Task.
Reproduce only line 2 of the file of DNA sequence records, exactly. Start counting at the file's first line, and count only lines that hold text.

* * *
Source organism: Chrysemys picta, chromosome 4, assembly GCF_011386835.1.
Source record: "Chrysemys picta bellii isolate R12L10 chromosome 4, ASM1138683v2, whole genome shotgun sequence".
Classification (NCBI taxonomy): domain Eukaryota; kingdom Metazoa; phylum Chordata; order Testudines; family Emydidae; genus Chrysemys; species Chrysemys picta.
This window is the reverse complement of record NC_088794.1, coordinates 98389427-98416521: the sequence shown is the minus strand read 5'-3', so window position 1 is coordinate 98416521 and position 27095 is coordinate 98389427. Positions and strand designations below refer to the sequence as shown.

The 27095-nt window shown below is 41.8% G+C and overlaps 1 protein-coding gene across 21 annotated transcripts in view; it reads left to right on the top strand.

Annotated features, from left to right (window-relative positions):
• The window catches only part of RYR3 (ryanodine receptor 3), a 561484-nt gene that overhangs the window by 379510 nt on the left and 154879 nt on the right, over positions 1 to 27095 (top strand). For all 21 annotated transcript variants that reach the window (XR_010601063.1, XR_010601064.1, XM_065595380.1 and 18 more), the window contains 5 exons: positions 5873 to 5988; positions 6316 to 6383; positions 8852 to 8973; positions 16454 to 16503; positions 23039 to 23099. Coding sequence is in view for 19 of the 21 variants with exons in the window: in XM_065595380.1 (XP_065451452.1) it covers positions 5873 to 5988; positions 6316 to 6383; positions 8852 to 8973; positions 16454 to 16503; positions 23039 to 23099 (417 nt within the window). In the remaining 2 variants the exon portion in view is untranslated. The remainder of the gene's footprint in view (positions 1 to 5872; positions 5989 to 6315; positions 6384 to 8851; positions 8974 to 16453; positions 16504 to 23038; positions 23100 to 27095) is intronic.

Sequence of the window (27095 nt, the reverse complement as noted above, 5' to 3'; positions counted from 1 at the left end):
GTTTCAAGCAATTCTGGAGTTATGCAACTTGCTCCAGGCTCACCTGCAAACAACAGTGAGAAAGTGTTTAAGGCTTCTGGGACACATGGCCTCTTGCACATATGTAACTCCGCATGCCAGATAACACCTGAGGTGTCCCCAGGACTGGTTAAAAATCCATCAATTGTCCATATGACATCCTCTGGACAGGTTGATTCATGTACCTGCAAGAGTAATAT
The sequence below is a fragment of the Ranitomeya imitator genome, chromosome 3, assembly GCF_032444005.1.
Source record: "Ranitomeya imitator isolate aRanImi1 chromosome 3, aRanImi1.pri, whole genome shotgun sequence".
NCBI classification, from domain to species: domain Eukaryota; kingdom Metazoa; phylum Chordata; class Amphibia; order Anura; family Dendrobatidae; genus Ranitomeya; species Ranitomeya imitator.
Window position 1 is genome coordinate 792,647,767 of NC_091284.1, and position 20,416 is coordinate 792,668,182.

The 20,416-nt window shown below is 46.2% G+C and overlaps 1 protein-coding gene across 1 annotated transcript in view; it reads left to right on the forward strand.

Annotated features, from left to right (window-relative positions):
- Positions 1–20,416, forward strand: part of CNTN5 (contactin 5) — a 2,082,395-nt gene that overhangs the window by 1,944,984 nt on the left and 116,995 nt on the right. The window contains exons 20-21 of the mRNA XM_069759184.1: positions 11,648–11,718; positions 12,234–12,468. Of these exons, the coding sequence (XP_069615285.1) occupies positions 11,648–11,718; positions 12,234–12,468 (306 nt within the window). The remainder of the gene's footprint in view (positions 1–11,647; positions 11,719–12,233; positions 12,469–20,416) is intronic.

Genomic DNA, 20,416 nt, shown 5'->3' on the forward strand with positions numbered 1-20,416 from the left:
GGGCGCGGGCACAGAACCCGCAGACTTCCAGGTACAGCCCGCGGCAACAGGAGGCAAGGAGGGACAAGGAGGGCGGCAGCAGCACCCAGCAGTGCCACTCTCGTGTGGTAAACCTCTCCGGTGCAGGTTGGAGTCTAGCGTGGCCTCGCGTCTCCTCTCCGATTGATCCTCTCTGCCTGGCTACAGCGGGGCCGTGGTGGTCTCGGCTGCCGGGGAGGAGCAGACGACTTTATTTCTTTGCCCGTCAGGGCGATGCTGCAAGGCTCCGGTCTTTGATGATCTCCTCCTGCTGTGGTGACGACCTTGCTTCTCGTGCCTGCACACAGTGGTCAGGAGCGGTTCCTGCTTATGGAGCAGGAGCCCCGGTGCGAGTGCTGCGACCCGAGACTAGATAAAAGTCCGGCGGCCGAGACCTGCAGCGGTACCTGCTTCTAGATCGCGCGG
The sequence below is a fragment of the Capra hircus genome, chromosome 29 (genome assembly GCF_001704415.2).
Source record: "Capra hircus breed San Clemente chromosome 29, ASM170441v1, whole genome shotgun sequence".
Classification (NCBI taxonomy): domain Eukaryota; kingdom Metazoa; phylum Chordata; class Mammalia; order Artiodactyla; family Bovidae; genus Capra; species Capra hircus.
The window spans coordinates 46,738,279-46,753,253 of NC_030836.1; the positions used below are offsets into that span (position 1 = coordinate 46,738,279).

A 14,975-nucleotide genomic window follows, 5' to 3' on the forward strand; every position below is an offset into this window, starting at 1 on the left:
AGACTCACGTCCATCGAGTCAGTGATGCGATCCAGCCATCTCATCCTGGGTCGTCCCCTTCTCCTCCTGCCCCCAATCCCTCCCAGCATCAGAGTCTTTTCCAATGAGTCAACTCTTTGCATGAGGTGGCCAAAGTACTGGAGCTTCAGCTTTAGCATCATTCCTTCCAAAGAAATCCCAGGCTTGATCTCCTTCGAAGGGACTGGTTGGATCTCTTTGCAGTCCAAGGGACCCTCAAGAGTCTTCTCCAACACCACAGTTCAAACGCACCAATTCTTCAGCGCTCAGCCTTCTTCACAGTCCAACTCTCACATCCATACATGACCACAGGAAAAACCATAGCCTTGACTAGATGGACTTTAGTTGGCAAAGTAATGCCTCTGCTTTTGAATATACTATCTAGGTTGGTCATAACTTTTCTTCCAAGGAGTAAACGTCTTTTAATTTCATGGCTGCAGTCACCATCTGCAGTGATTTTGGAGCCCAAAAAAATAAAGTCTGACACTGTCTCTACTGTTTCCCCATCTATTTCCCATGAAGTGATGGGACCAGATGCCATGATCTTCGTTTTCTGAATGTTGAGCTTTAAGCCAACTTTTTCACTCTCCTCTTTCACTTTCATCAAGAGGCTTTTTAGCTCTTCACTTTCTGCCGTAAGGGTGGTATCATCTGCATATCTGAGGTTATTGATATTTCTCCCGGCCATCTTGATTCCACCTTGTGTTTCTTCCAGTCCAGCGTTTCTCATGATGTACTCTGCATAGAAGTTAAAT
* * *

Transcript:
Source record: "Chrysemys picta bellii isolate R12L10 chromosome 4, ASM1138683v2, whole genome shotgun sequence".